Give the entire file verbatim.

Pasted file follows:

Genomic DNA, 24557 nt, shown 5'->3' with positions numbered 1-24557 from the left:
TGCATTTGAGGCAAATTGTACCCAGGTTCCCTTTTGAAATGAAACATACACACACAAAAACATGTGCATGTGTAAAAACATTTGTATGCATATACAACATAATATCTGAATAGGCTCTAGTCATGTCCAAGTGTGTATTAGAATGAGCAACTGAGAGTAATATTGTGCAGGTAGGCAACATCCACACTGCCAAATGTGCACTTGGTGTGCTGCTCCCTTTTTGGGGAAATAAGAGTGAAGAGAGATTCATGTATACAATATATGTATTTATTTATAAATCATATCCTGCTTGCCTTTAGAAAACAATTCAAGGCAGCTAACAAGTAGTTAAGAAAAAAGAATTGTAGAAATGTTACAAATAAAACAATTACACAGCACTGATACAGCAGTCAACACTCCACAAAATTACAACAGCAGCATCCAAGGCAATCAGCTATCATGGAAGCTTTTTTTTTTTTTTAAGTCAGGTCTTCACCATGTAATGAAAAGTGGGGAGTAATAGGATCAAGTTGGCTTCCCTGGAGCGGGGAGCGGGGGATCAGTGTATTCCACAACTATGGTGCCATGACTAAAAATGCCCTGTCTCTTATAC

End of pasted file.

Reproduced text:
Genomic DNA, 24557 nt, shown 5'->3' with positions numbered 1-24557 from the left:
TGCATTTGAGGCAAATTGTACCCAGGTTCCCTTTTGAAATGAAACATACACACACAAAAACATGTGCATGTGTAAAAACATTTGTATGCATATACAACATAATATCTGAATAGGCTCTAGTCATGTCCAAGTGTGTATTAGAATGAGCAACTGAGAGTAATATTGTGCAGGTAGGCAACATCCACACTGCCAAATGTGCACTTGGTGTGCTGCTCCCTTTTTGGGGAAATAAGAGTGAAGAGAGATTCATGTATACAATATATGTATTTATTTATAAATCATATCCTGCTTGCCTTTAGAAAACAATTCAAGGCAGCTAACAAGTAGTTAAGAAAAAAGAATTGTAGAAATGTTACAAATAAAACAATTACACAGCACTGATACAGCAGTCAACACTCCACAAAATTACAACAGCAGCATCCAAGGCAATCAGCTATCATGGAAGCTTTTTTTTTTTTTTAAGTCAGGTCTTCACCATGTAATGAAAAGTGGGGAGTAATAGGATCAAGTTGGCTTCCCTGGAGCGGGGAGCGGGGGATCAGTGTATTCCACAACTATGGTGCCATGACTAAAAATGCCCTGTCTCTTATAC